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July 15, 2019 | by  | in News |
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Māori Queer in Review

A year can feel like a short time in the world of the Indigenous Queer, and 2019 was no excpetion. The stories included here outline the presence achieved by queer Māori in both the Rainbow community and Māoritanga, and suggest another busy year for them. 

 

Queen Takes Bishop: Georgina Beyer Weighs In On Brian Tamaki. 

Brian Tamaki, the notoriously anti-LGBT Destiny Church leader, has been attempting to reconcile relations with the Rainbow community in a surprising apology at his church’s AGM.

 

In 2016,Tamaki blamed earthquakes on “gays, sinners and murderers” and marched against civil unions.

 

While some of the Rainbow community saw the apology as a positive step in reconciliation, others interpreted the move as one to garner political respectability. In the latter camp was Georgina Beyer, whakawahine Māori and ex-MP. 

 

In an interview published by Taroi Black, Beyer said, “Yes, he has apologised I guess grudgingly one could accept that but I take it tacitly.” 

 

However, she continued, “There is obviously going to be a political link. There seems to be inner strict able length by Brian and Hannah or much that’s got to do with Destiny Church. There’s a deep amount of suspicions I believe.”

 

Ngapo Wehi Co-Authorisation of ‘Gay Haka’ Revealed—30 Years Later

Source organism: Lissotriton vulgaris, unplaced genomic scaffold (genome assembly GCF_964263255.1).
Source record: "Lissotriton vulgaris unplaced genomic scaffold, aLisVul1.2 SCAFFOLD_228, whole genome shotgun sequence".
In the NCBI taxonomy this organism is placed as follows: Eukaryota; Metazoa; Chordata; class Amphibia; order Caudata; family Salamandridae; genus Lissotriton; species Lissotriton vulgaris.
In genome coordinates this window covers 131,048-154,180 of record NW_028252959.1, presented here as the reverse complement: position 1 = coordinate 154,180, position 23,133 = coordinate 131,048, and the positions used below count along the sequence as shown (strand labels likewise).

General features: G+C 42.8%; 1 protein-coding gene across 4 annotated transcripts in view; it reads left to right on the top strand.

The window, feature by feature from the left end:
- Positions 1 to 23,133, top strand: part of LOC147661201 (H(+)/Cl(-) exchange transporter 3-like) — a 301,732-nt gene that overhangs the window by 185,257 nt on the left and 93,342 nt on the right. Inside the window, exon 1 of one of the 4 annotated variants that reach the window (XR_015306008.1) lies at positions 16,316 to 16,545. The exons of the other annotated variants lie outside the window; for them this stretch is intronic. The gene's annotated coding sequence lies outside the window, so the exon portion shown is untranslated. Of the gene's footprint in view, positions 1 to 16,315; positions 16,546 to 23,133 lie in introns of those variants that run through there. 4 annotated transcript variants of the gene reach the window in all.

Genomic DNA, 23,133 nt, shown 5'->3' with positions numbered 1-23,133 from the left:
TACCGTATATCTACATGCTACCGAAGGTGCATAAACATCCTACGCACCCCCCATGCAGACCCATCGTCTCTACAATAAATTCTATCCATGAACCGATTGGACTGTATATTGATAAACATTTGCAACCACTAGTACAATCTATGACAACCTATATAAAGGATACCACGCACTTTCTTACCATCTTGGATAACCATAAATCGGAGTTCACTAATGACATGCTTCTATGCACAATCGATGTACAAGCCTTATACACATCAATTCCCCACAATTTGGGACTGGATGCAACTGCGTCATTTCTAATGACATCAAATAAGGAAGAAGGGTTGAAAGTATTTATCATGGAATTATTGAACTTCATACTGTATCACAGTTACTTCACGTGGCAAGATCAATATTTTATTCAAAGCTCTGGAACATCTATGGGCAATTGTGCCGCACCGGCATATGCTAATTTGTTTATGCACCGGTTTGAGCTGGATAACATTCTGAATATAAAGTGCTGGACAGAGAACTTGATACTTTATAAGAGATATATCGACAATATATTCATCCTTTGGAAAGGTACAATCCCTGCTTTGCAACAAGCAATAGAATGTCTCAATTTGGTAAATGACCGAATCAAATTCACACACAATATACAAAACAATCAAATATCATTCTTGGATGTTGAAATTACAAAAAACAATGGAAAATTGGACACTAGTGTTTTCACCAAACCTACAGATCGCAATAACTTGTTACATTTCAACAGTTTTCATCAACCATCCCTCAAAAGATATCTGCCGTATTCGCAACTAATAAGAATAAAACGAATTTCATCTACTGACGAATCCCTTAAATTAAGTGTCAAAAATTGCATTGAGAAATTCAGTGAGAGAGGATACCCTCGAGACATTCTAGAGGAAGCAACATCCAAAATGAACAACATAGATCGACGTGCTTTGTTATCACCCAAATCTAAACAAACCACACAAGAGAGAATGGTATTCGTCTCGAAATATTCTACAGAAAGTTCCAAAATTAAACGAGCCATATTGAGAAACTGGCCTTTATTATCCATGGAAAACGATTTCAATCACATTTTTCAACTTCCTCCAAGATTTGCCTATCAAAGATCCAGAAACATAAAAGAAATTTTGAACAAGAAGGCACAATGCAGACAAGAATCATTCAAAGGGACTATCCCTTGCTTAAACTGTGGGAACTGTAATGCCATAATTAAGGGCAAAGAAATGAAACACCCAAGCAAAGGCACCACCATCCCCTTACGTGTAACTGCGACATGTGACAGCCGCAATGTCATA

^I Have Loved Me a Man, a biography of takatāpui legend, Mika, appeared on shelves late last year. The book, in amongst detailing the struggles and triumphs Mika faced being Māori and Queer, provided astonishing insights into many of his formidable works.  

 

One insight was the revelation that one of Aotearoa’s most celebrated haka composers, Ngapo Wehi, co-authored Mika’s controversial haka ‘“ēnei Tōku Ure”.

 

In an interview with ^Te Ao^, Mika discusses that the haka, which is performed in heels, aimed to bring awareness of the AIDS crisis amongst Māori men. 

 

Wehi’s son, Tapeta, says his father was very supportive of Mika and always endorsed haka that were relevant and forward-thinking. 

 

Dr Kerekere Accepts Award, But Questions Event 

Aoteaora’s first-ever LGBTI awards took place in November last year. Despite its premise as an awards night to honour queer leadership, the event quickly came under fire, being accused as a corporate cash-in.

 

Issues at the forefront of the criticism included the event’s guests being comprised primarily of corporate bodies, and awards such as ‘Organisation of the Year” being given to the NZ Police. 

 

Dr Elizabeth Kerekere, who received the event’s ‘Takatāpui Hero’ award, was also one to critique the event. 

 

Speaking to ^Te Karere^, Elizabeth spoke of the gratitude she felt to receive the award, which was based on online voting—in particular, that people were “acknowledging the work”. 

 

However, she recognised the criticism of the event as legitimate, adding, “Yes [transparency] is an issue, lack of community engagement and […] what went into [being shortlisted].” She also said the event should have been more inclusive of tangata whenua.

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